Secondary schools are introducing strict new bans on mobile phones where all pupils aged up to 16 have to lock them away for the entire day after evidence that it makes children more sociable, alert and active.
From September pupils aged 11 to 16 who own phones at the schools will be required either to hand them in or put them in their lockers when they arrive for registration and only get them back when they leave in the afternoon.
The sea-change in approach coincides with an appeal last week by culture secretary Matthew Hancock in The Daily Telegraph for schools to ban smart phones during the school day. It comes as this newspaper campaigns for a legal duty of care to protect children from digital harms.
Typical is Latymer school in north London where its ban on phones is to be extended to all children up to the end of their GCSE years after its success in restricting access to younger pupils.
The independent school said its ban on mobile phones for pupils aged 11 to 13 had been “incredibly positive” with an increase in children playing outside, attending clubs and societies and socialising with each other.
From September all pupils from 11 to 16 will have to switch off their phones and put them in their lockers from 8.25am to 4pm with parents told they should ring the school if they need to contact their sons or daughters.
Assistant head Matthew Chataway said: “It’s not a question of taking a device away from students, but rather giving them back time, the opportunity to try new activities and the chance to take a break from social media.”
Graveney, a top performing comprehensive,in south London, has introduced a ban where pupils aged 11 to 16 are expected to hand in their phones to their year office when they arrive and collect them when they finish school.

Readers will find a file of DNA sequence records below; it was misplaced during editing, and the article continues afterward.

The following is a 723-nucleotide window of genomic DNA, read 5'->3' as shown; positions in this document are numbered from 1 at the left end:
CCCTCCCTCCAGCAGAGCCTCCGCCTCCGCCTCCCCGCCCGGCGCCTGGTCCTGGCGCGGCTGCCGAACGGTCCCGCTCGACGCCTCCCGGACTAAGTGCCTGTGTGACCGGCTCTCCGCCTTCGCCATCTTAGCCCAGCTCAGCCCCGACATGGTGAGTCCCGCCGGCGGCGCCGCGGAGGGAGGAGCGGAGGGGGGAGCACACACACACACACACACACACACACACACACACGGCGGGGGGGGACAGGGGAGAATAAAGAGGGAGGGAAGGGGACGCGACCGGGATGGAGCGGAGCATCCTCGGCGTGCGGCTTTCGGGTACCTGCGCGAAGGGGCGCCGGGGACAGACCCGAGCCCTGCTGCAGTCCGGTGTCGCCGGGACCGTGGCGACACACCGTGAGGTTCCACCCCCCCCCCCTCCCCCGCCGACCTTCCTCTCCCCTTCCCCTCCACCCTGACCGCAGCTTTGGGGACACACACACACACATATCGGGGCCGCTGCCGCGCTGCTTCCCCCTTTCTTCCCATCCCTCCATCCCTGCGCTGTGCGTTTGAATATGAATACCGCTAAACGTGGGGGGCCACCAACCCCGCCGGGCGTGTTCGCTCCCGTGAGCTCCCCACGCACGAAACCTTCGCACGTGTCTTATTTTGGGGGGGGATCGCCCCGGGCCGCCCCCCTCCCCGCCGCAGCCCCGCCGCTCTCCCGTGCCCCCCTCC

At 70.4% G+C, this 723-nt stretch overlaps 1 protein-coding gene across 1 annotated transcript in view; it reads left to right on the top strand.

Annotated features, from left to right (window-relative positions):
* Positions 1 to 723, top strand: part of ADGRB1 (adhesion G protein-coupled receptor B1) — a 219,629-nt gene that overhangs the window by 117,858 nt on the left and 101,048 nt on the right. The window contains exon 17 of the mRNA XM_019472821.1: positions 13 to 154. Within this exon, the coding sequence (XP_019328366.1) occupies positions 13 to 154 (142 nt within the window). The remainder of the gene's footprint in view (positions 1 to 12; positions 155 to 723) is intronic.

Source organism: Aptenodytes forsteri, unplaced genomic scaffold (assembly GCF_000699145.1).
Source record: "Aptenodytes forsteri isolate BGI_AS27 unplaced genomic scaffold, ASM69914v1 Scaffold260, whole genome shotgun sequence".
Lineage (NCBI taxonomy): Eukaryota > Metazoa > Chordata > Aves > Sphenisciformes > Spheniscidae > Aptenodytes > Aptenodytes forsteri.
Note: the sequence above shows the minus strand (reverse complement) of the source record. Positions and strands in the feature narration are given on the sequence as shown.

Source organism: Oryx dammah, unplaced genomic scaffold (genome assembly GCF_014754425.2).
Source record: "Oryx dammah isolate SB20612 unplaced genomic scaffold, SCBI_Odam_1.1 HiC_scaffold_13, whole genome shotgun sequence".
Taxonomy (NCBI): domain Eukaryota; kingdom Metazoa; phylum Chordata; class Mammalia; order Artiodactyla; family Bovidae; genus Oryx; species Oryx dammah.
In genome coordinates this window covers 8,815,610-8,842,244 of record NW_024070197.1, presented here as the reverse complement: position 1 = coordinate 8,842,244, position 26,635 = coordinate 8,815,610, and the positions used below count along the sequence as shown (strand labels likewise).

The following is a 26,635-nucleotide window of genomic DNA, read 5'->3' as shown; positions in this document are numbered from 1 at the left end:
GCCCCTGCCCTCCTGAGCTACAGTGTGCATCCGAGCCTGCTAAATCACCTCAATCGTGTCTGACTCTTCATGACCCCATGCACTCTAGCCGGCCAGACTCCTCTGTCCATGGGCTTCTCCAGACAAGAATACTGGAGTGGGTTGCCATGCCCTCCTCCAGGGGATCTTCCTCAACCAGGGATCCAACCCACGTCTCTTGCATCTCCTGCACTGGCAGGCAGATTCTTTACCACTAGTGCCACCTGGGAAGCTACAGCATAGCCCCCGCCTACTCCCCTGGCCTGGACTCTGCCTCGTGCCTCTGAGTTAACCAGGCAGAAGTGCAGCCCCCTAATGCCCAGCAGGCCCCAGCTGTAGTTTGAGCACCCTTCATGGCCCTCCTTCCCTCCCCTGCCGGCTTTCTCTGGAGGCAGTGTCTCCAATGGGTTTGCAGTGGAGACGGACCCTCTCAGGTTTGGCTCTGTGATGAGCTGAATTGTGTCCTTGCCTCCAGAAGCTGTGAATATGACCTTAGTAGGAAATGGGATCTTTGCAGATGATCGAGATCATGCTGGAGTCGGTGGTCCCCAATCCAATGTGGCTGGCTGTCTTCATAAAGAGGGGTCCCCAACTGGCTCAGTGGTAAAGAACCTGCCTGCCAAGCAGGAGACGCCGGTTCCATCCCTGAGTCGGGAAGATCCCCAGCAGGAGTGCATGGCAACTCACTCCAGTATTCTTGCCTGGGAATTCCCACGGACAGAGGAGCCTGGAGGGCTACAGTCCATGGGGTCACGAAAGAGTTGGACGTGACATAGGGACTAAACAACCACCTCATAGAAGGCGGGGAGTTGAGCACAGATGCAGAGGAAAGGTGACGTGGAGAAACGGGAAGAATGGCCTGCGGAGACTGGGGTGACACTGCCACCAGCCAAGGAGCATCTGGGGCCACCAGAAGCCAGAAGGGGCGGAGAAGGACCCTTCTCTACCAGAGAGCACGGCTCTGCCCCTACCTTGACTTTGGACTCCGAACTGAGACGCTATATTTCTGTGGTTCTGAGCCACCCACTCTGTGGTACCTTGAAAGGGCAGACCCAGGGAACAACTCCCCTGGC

“If phones have not been handed in and are seen or heard during the school day, they will be confiscated and handed into the Year Office. If a phone is confiscated for a second time, parents will be contacted and asked to come into school to collect it,” its policy states.
Tanya Goodin, founder of consultancy on digital health Time to Log Off, said 70% of the 100 schools she advised on tech detox had or were introducing bans on mobile phone use. She said they were effective when schools got parents and pupils to sign up to a “code of conduct” contract.
“A hard copy ‘smart phone code of conduct’ contract re-signed by the school, parent and pupil each academic year requires parents to take this seriously and commit in writing to supporting the school,” she said.
“You’ll still have parents who won’t sign or take it seriously but they’ll be in the minority in each year group which makes the job of the school and lives of the other parents in each year much easier.”
As an alternative to lock-aways, other schools such as Fortismere in north London have banned pupils aged 11 to 16 from bringing them onto their premises during the school day.
Others like West Buckland School, Somerset, have introduced “invisibility” policies where pupils have to keep phones out of sight and switched off during and between lessons. At Shiplake college, Henley-on-Thames, any child caught with a phone between 8am and 5.45pm gets a detention.
Some such as Ipswich School ban them for pupils 13 or under during the school day but older pupils in Year 10 and above are allowed to use them for a minute at a time in constructive ways such as taking a picture of a timetable or notice.
The phenomenal pull of mobile phones has been demonstrated in a study by Harvard Business Review which found people’s concentration could be disrupted even by the presence of a switched-off phone on their desks.
In two tests of cognitive ability involving 800 people, participants who left their switched off phones outside the room achieved “statistically significant” better results than those who left them in their pockets who, in turn, scored higher than those who left them on their desks.
The researchers said it was a fundamental human trait to automatically pay attention to things that are habitually relevant to us, even when they are focused on a different task such as turning our heads when your name is called.
“The mere presence of our smartphones is like the sound of our names — they are constantly calling to us, exerting a gravitational pull on our attention,” they said.